These are audits in which the auditor starts his audit work from the balance sheet and traces entries to their original posting in a bid to prove their authencity. This audit concentrates on balance sheet entries and falls under partial audits as the auditor will not check all entries but will rely on evidence obtained on balance sheet entries to form conclusions as to whether all other entries are authentic. For this reason, this audit is only appropriate for organizations which have a strong internal control system or when conducting a special audit assignment where the client requires the auditor to only report on the balance sheet items.
- Management audit
These involve the investigation of the company‘s entire management to ascertain their decision making process, especially of the top management and their attitude towards the operation of the internal control system, personal relationships with employees and their ability to manage an efficient and viable company.
It is ideal: –
- Where there are dynamic operations in an organization.
- For company‘s using high technology
- Advantages of an audit
- It provides assurance and credibility to the accounts in the audit report.
- Disputes between management may be more easily settled. E.g. a partnership which has complicated profit sharing arrangements may require an independent examination of those accounts to ensure as far as possible an accurate assessment
and division of those profits
- Major changes in ownership may be facilitated if past accounts contain an unqualified audit report. For instance, where two sole traders merge their business to form a new partnership.
- Applications to third parties for finance may be enhanced by audited accounts due to the credibility created by having the financial statements audited.
- The audit is likely to involve an in-depth examination of the business and so may enable the auditor to give more constructive advice to management on improving the efficiency of the business.
- Auditors‟Duties – Section 161
- To report to the members on each set of accounts laid before the company in the general meeting, whether in his opinion.
The balance sheet gives a true and fair view of the state affairs of the company as at the balance sheet date. The profit and loss gives a true and fair view of the profit (or loss) for the period ended on that date.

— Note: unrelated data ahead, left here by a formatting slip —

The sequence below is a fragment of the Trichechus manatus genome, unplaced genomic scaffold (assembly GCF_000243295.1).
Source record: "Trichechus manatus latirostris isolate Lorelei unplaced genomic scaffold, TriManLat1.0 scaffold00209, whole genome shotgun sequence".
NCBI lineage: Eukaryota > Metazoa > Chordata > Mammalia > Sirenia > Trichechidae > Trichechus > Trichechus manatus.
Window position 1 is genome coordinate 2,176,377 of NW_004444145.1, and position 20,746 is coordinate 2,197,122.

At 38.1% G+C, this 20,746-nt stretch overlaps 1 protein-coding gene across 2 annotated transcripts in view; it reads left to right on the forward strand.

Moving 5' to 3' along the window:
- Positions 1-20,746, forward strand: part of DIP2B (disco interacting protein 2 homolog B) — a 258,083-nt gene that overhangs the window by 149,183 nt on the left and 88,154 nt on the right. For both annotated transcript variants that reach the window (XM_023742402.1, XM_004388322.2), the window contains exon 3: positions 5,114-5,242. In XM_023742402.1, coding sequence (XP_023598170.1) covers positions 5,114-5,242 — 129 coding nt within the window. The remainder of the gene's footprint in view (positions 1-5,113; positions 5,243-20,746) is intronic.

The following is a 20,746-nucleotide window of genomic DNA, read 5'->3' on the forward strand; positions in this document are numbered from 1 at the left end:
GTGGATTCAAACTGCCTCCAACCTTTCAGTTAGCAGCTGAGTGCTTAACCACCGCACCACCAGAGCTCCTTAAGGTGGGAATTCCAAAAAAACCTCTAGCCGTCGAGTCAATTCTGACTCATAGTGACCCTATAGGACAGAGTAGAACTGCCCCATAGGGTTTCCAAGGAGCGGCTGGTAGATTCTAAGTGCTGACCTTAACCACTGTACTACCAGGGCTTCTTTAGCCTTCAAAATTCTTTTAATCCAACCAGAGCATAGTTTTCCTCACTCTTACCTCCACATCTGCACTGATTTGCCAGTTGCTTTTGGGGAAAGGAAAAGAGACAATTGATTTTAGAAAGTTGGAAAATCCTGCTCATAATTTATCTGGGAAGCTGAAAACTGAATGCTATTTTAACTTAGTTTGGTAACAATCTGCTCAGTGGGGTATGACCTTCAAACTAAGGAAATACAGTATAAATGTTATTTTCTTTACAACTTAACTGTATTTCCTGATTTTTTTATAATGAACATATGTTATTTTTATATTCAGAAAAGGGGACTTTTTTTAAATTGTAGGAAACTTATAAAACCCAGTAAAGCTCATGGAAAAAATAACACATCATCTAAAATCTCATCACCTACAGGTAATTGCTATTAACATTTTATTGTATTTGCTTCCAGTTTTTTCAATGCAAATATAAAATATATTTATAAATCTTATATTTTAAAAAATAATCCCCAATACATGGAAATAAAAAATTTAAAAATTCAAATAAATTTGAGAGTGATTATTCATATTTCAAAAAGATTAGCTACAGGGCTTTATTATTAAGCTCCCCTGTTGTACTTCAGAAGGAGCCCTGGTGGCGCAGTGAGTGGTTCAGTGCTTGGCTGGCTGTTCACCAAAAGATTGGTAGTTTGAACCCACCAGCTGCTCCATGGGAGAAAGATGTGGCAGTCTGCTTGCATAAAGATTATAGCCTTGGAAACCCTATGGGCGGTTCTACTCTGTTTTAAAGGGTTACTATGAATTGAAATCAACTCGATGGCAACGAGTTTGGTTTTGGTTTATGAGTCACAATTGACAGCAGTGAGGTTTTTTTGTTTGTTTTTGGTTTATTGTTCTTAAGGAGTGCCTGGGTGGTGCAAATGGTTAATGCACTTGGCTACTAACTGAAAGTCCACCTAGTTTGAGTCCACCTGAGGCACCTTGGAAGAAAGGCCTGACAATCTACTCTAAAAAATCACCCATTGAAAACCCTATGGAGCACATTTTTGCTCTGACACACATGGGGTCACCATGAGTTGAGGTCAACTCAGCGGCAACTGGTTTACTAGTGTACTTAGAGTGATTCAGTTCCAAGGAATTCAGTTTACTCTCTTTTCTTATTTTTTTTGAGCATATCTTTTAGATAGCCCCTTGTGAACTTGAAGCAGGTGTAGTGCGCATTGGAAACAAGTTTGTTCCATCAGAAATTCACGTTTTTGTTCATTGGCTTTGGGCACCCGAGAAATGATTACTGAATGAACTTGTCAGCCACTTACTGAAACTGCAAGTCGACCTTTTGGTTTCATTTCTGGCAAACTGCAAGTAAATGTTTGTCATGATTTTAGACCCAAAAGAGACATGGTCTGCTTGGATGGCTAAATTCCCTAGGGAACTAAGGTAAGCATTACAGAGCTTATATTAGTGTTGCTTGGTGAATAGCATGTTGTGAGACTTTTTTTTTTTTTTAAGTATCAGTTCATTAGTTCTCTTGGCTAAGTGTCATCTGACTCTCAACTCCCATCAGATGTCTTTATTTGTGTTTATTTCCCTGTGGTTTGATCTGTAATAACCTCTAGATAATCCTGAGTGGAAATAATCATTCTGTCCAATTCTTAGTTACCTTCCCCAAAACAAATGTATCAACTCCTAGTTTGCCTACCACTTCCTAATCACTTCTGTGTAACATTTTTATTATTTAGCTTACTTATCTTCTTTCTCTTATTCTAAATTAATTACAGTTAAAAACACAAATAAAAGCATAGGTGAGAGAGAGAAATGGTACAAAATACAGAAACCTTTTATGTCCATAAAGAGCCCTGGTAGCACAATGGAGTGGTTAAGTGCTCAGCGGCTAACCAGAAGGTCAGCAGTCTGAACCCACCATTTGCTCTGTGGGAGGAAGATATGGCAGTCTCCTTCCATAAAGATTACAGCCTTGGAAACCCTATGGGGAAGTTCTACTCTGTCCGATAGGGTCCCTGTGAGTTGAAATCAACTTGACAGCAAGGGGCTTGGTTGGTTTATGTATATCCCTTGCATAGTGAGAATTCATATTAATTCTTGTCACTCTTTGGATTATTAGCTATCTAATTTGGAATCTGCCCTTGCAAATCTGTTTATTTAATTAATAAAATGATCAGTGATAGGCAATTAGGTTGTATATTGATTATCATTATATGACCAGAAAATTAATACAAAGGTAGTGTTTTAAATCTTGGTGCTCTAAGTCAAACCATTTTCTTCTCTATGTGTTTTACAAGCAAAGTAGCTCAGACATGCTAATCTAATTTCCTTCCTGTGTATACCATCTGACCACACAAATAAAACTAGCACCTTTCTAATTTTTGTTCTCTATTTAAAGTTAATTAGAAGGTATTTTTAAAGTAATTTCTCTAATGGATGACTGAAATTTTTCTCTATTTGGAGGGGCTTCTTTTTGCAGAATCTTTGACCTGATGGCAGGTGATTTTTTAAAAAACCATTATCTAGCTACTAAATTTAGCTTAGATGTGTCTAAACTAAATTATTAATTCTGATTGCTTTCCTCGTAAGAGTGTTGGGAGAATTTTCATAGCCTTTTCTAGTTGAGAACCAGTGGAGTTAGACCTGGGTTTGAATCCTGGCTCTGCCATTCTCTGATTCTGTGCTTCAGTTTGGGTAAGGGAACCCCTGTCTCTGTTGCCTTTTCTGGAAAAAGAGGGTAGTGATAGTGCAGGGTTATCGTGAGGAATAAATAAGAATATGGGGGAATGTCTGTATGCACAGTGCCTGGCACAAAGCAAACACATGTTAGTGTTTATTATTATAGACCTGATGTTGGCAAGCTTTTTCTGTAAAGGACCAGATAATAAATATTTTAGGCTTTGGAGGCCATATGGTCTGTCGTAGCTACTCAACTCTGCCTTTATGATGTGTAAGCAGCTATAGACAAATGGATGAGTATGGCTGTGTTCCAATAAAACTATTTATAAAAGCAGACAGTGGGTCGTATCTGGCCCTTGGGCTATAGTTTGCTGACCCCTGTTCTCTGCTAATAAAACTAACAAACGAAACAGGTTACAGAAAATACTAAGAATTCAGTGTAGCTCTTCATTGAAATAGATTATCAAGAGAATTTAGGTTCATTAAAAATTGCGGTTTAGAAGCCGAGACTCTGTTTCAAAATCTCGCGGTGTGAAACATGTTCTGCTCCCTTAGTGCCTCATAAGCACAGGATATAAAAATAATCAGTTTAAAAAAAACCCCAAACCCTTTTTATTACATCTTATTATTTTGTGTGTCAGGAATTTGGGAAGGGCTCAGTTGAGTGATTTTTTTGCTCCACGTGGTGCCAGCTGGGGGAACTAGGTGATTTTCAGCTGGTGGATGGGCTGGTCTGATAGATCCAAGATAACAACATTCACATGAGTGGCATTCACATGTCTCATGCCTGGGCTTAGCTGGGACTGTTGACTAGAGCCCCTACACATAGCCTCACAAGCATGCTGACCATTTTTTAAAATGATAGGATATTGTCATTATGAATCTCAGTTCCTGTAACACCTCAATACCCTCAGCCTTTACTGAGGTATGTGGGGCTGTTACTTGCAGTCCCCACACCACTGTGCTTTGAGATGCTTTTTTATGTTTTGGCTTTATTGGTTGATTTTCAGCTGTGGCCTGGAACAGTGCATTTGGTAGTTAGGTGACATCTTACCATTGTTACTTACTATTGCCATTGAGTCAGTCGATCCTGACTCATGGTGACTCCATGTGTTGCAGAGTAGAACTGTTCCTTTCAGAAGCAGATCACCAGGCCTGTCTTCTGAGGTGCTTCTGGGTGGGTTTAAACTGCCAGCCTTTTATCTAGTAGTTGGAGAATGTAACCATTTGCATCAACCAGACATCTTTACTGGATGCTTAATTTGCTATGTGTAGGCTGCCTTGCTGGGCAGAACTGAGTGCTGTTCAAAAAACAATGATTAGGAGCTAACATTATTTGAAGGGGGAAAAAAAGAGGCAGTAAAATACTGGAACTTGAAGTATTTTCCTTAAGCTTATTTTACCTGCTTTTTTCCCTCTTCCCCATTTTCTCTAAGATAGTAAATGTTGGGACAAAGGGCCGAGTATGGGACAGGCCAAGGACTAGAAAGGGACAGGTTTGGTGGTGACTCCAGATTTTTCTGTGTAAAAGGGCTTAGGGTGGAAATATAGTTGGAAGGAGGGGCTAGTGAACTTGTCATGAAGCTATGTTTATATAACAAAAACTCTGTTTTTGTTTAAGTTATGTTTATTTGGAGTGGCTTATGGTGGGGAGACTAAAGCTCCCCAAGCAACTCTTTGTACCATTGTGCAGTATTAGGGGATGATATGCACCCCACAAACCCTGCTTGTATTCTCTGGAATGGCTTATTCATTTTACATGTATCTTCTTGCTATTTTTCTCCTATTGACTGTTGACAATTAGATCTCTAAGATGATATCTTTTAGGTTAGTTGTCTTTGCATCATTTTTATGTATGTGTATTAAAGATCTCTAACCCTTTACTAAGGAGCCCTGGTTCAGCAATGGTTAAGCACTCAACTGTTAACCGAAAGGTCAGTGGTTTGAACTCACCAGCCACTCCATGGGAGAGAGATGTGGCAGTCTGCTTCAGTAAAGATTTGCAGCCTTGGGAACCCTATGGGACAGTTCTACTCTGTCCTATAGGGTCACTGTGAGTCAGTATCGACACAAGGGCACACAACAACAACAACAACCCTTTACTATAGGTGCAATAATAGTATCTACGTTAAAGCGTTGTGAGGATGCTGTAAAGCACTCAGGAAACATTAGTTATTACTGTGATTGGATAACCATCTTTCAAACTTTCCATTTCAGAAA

- The accounts comply with the requirements of the company‘s Act.
- Duty to state the following in his report.
- Whether the auditor has received all the information and explanations which in
his opinion was necessary for his audit.
- Whether he received adequate returns from branches not visited by the auditor during the audit.
- Whether in his opinion proper accounting records have been maintained.
- Whether the accounts are in agreement with the underlying records.
- Duty to provide working papers.
An auditor has a duty to assist investigators in to the company‘s affairs by providing his working papers, which are summaries of significant matters identified
by the auditor during the course of the audit.
- Duty to certify the Profit and Loss account and Balance Sheet in a prospectus. A prospectus is the publication prepared by the company that is intending to sell
shares to the public.
- To include in his report any required information about the directors‘ remuneration,which has been omitted from the accounts.
- A walk-through refers to the auditor selecting a particular transaction and tracing (or walking) it through the accounting information system from the time it was firstTo consider if any information in the directors report is inconsistent with the accounts and to report the facts if there are any such instances.
Write brief explanatory notes on the following audit terms:
- Control procedures;(4 marks)
- Internal check; (4 marks)
- Vouching audit; (4 marks)
- Walk-through tests;(4 marks)
- Weakness tests; (4 marks)
(Total: 20 marks)
- Control procedures are those policies and procedures in addition to the control environment which management has established to achieve the entity‘s specific Control procedures include the following:
- Preparation and review of reconciliation‘s;
- Checking the arithmetical accuracy of the records;
- Having proper segregation of duties;
- Physical controls to safeguard the assets of the company;
- Controlling applications & environment of computer information systems
e.g. by establishing controls over:
- Changes to computer programs.
- Access to data files.
- Approving and controlling the use of documents.
- Limiting direct physical access to assets and records.
- Internal check is an element of the internal control system which ensures that the activities of an individual in the organization or entity, is automatically, checked by another individual.
Internal check is boosted by the segregation of duties such that no person can carry out a transaction from initiation to conclusion without his work coming under the
check of another person.
Internal checks can also be defined as: ―The checks on the day to day transactions which operate continuously as part of the routine system whereby the work of one person is proved independently or is complementary to the work of another, the objective being the prevention or early detection of errors and fraud‖.
- A vouching audit is also known as a substantive audit.
This audit approach involves checking the authenticity of recorded transactions by inspecting the document(s) used in processing of the transaction. It is proving that the transactions occurred, they are complete, correctly measured and they relate to the correct period if they are of a revenue or expense nature.